Over a span of a month, there were one or two opportunities to speak with state bodies, regarding restricting the freedom of journalists’ work. The bill on closing government sessions will soon become a law, and the Yerevan Municipality is trying to restrict the movement of journalists in its building.
In the Media Initiatives Center library, we are speaking to Armenian Times editor, Anna Hakobyan, regarding the work of journalists in public institutions, with state officials and working with official information.
She says that there is a unique monopoly in the media field. There are media outlets which serve state institutions to the extent that the current authorities deem right. The decision to close doors before the press will damage the freedom of the press and, in a broader sense, society.
The open source of interaction between state institutions and journalists remain to be written inquiries. But experience has shown that state bodies respond to written inquiries either by giving a general answer, or by responding with information that has nothing to do with the question.
Media outlets should be united in resisting the obstacles getting in the way of journalists’ work.
In the library drawer
Opening closed doors is part of a journalist’s job. That’s what the 1999 film The Insider is about. Al Pacino and Russell Crowe star in the film.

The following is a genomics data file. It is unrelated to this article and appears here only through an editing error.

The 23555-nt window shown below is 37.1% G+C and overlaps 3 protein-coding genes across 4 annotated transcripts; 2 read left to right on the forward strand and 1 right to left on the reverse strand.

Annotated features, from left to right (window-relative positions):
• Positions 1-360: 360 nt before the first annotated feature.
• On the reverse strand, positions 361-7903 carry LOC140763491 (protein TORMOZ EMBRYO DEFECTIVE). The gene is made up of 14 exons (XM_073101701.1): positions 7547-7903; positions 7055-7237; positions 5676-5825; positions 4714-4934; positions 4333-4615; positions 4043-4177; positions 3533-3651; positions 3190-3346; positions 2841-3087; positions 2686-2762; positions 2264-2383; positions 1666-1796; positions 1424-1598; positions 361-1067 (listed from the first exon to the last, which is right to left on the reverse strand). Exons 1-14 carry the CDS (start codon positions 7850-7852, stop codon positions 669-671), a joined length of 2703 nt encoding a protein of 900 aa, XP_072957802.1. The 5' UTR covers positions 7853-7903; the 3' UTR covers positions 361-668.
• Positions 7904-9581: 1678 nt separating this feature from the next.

It tells the story of the work of the most famous investigative journalism TV program in the USA, 60 Minutes. The team of journalists, along with a scientist who left a cigarette company, attempt to prove that nicotine in cigarettes causes addiction, and corporations are trying to hide it from the public.
This is based on a true story, which draws from a series of articles called The Man Who Knew Too Much, written by investigative journalist Marie Brenner. That is to say, the journalist’s work became a great scenario for a Hollywood film. It reminds us how important it is to protect the source of public interest until the end, and to open all closed doors.
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